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Thursday, 28 May 1942


Senator McLEAY (South Australia) (Leader of the Opposition) . - I move -

1.   That, in the opinion of the Senate, having in mind the difficulties confronting the wheatgrowers of Australia, particularly as the result of increased production costs and the effect of the war on flour and wheat exports, the Commonwealth Government should immediately authorize the Australian Wheat Board -

(o)   to make further immediate payments of amounts estimated to be due to farmers for wheat delivered to pools .numbered 2, 3 and 4;

(6)   to limit charges on wheat in the No. 5 Fool to an amount not exceeding 9id. a bushel; and

(o)   to pay to farmers the guaranteed price, on the basis of bagged wheat at 3s. lOd. a bushel free on board, for all wheat delivered into the No. 5 Pool.

2.   That this resolution be transmitted to the House of Representatives requesting its concurrence therein.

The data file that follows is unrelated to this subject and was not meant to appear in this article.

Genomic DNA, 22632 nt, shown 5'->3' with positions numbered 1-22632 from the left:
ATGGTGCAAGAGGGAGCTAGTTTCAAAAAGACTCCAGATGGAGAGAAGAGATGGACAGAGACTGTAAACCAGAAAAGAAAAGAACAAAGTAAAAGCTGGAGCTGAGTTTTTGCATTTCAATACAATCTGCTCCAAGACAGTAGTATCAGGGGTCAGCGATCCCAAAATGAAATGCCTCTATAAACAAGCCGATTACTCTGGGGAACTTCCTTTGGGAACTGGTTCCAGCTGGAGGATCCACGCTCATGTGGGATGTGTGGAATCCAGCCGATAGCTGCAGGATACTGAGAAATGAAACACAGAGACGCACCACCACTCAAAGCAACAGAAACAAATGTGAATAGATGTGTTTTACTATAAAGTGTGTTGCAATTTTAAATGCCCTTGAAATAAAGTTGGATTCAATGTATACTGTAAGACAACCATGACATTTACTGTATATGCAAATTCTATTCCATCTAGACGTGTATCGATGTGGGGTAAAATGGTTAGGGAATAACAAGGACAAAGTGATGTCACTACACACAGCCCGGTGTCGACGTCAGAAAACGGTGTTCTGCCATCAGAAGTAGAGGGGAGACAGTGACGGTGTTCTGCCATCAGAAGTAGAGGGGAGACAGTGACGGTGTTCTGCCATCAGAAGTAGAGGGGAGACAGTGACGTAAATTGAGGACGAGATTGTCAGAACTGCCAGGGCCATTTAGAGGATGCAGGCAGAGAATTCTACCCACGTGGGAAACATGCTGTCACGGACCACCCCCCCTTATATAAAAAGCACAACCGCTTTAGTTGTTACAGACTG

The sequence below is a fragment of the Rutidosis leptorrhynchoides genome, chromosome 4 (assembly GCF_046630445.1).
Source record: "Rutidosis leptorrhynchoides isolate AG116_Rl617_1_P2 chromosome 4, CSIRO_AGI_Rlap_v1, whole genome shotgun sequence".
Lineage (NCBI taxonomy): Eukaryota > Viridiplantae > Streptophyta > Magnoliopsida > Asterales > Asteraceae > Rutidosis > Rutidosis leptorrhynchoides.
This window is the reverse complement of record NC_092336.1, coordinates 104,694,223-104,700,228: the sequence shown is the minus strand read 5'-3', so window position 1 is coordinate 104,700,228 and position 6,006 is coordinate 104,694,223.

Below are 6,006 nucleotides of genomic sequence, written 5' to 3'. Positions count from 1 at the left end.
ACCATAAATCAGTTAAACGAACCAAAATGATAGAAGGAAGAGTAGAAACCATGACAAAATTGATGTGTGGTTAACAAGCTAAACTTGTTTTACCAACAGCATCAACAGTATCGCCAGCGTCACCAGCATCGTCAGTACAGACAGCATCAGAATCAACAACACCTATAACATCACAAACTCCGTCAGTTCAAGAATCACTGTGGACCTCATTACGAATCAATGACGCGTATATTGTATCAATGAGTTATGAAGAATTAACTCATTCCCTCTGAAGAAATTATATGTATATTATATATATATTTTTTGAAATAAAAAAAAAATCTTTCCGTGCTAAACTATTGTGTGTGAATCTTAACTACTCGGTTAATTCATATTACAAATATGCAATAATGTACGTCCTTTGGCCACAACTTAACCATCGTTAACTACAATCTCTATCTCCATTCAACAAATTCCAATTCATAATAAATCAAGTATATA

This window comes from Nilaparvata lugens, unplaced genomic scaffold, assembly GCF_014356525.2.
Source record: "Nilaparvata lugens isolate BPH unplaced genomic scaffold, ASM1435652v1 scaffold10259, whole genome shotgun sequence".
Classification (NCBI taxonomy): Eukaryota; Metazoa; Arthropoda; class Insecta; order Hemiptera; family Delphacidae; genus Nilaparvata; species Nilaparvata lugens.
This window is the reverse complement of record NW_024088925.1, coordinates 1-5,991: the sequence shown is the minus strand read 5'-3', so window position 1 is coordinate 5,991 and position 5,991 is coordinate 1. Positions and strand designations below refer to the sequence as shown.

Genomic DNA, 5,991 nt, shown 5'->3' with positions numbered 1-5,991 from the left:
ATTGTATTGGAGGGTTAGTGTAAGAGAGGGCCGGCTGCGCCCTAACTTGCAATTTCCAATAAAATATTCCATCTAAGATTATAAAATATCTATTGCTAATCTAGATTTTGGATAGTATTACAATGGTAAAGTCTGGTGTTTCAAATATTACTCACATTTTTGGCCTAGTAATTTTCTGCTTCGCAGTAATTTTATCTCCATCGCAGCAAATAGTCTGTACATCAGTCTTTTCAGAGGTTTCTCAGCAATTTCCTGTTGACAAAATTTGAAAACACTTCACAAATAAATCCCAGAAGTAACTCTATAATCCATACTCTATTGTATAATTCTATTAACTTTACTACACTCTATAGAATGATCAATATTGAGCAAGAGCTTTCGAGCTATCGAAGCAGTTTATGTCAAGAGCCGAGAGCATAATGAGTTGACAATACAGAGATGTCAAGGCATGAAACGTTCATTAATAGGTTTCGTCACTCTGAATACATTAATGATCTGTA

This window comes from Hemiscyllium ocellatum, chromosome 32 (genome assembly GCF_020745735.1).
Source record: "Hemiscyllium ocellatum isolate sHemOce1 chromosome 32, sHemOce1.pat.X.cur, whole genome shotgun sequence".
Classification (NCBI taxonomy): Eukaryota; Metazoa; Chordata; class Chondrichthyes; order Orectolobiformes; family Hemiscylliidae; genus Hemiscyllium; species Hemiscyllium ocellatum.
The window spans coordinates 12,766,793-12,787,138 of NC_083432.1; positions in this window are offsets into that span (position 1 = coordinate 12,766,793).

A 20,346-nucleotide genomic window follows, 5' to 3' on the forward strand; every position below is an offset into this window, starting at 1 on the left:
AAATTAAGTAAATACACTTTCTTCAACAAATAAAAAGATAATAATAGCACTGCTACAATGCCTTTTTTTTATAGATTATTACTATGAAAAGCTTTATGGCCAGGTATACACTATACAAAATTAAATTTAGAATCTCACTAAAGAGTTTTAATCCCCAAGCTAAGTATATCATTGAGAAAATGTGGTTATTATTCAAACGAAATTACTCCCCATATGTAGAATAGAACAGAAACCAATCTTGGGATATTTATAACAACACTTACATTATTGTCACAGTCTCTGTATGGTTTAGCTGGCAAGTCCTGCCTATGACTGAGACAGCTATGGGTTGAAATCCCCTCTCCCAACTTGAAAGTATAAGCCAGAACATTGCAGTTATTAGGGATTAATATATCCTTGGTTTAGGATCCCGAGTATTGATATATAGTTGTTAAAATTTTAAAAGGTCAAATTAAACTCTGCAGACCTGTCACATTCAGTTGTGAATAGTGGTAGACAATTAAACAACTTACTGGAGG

I propose, first, to furnish for the information of honorable senators an historical survey of the establishment of the different wheat pools, the operations of which have become somewhat complicated. At the outbreak of the war, Senator McBride and I were entrusted with the administration of the Department of Commerce, and we had to follow carefully the ramifications of these pools. When the war broke out in 1939, there was a surplus of a little less than 20,000,000 bushels of wheat in Australia. The wheat was acquired by the Australian Wheat Board and dealt with in the No. 1 pool. The wheat harvest of 1939-40 was placed in two pools, designated the No. 2 and No. 3 pools. The Australian Wheat Board received into the No. 2 pool 196,000,000 bushels. In that harvest there was a small quantity' of wheat, particularly from New South Wales, affected by rust, and it was placed in the Ho. 3 pool. The quantity so dealt with was approximately 1,000,000 bushels. The harvest of the next season, 1940-41, was put into the No. 4 pool, and because of the dry year, the crop was small and the Australian Wheat Board received only 64,000,000 bushels. The No. 5 pool was established for the 1941-42 crop. Up to date, the board estimates that the quantity of wheat that will be received into the pool will be 153,000,000 bushels. I am pleased that the Australian Wheat Board was able, with the assistance of the Department of Commerce, to handle the crops received into Nos. 2, 3 and 4 pools and dispose of the wheat in a very satisfactory manner. The figures I propose quoting are based on a rough estimate and are given in round numbers, but J think that on the basis of the information that has been published the Minister who will speak to the motion will find that my figures are approximately correct; if they are not, he will have the opportunity to show honorable senators where my figures are inaccurate. In the 1939-40 season, the Australian wheat crop totalled 196,000,000 bushels, which was one of the biggest crops we had ever had. Fortunately we were successful in disposing of large quantities of that wheat to the United Kingdom. Some of the wheat for which the United Kingdom Government paid was not shipped, and I understand that there is still a small quantity of it in this country. However, it has been paid for, and for all practical purposes, the pool has been finalized. I gather from reports that I have seen from time to time that there is still l£d. a bushel due to the wheat-farmers of Australia from that pool, and my suggestion is that the Government should authorize the Australian Wheat Board to pay that amount forthwith. Wheat-farmers are having rather a difficult time, and the wheat for which payment is still outstanding was delivered in 1939 - three years ago. Honorable senators will be pleased to know that when the final lid. a bushel is paid, that pool will have realized 4s. Id. a bushel f.o.b. for bagged wheat. All the figures which I am quoting refer to bagged wheat because the payment for bulk wheat was 2d. a bushel less. As I have said, the pool will have realized 4s. Id. a bushel f.o.b., the charges for storage, freight, &c, amounting to approximately 9£d. a bushel. A perusal of records at the Department of Commerce will show that when the original calculation was made in respect of this pool, it was estimated that 9|d. a bushel would cover all charges, based on an average rail freight throughout Australia of 4 1/2 d. a bushel. It will be realized that in cases where the freight amounted to. more than 4£d. a bushel, the additional cost had to be met by the farmer, but if the freight was less than that, the farmer received the benefit. In effect, therefore, for that crop the farmers received approximately 3s. 3£d. a bushel at country sidings. The first point that I wish to make is that the Government should pay to the farmers the amount still owing from that pool. I have written to the Minister for Commerce on several occasions in regard to this matter, but so far I have been unable to induce the Government to take action. It will he appreciated that portion of that wheat was not paid for when it was sold. That money is now in Australia and it should be only a matter of transferring it from the Treasury to the Australian Wheat Board.







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